In his classic essay “Politics and the English Language,” George Orwell observed that “in our time, political speech and writing are largely the defense of the indefensible.” Vagueness, euphemism, abstraction, pretentiousness—these were some of the instruments of evasiveness and linguistic imprecision that Orwell catalogued and castigated in his analysis of the way “the slovenliness of our language makes it easier for us to have foolish thoughts.” By 1946, when that essay appeared, Orwell had had considerable experience of the way politics and the English language intermingled. During the war, Orwell worked for a couple of years at the BBC devising anti-Nazi propaganda. It is said that his experience there furnished him with many of the intellectual props for his masterpiece Nineteen Eighty-Four: the idea of Newspeak, for example, and even Room 101, home of “the worst thing in the world,” which was the designation of a BBC conference room.
We had occasion to think anew about Orwell and the BBC when we read the astonishing news that Mark Thompson, the outgoing Director-General of the organization, had rejected a proposal (“turned [it] down . . . flat,” as the Labour peeress Joan Bakewell put it) that a statue of Orwell be placed in front of the BBC’s £1 billion new headquarters at the top of Regent Street. The reason? Orwell was “too Left-wing.”
Mr. Thompson’s remark, the Telegraph drily noted, “will surprise critics of the BBC, who have long accused the corporation of liberal bias.” Indeed. The decay of the BBC has featured intermittently in the pages of The New Criterion, in this space as well as in John Gross’s bulletins from London over the years. Some of the criticism was directed at what, with a little squid-ink squirt of obfuscating understatement that Orwell would have savored, the Telegraph called “liberal bias.” “Left-wing ideological animus” would have been a more accurate if less emollient way of phrasing it. A lot of what we’ve had to say about the BBC contrasts the institution as it was in its pre-Sixties heyday with what’s become of it in the aftermath of the assaults of political correctness and multiculturalism.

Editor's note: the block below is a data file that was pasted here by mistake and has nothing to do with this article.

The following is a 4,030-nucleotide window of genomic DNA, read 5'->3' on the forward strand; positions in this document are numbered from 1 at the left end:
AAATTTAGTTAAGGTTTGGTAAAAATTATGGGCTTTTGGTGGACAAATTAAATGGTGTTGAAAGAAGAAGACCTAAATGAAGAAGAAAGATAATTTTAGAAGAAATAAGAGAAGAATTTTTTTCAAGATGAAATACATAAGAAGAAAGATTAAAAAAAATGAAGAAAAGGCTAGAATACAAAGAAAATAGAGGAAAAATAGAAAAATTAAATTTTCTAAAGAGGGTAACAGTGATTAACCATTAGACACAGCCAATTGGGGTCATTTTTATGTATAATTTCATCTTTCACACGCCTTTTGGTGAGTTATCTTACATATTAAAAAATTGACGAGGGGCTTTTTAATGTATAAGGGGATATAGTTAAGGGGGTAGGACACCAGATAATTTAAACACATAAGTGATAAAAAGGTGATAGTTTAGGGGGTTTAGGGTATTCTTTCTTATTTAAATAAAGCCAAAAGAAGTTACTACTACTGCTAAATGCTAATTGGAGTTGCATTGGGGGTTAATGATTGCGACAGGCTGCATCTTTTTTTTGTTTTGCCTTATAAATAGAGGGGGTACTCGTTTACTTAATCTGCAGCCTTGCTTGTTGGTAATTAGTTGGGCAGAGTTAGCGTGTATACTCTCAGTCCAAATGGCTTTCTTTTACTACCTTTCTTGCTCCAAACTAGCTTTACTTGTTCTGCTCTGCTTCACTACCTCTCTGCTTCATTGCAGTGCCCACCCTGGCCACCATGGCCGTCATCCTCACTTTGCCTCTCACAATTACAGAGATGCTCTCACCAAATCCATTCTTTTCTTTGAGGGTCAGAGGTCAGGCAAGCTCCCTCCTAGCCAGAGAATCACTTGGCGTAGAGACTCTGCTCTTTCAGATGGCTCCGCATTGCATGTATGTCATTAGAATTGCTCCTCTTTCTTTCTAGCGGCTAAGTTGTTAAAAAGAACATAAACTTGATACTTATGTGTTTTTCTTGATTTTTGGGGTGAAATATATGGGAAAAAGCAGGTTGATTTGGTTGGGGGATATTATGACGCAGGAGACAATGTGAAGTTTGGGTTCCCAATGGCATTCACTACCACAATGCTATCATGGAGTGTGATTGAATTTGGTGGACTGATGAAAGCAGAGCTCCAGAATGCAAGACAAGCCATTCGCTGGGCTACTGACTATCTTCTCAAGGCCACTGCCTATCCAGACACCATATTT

Back when Orwell labored in the corridors of the BBC, Britain’s premier news organization really was British, proudly, defiantly so. An institution that used to embody British virtues, the BBC now routinely traduces them. In the opening months of World War II, for example, the BBC helped secure the destruction of the German warship Admiral Graf Spee, which was harrying British shipping with alarming success, by falsely reporting that the aircraft carrier Ark Royal and the battleship Renown were operating near the German ship. In those days, the BBC was firmly on the side of Western culture. Another, more recent carrier bearing the name Ark Royal took part in the second Iraq war. It is an emblematic irony that sailors aboard the Ark Royal turned off the news feed from the BBC in the opening days of the war because they found it indistinguishable from enemy propaganda. (It is emblematic in another way that the Ark Royal, like most of the Royal Navy, was decommissioned early a few years ago.)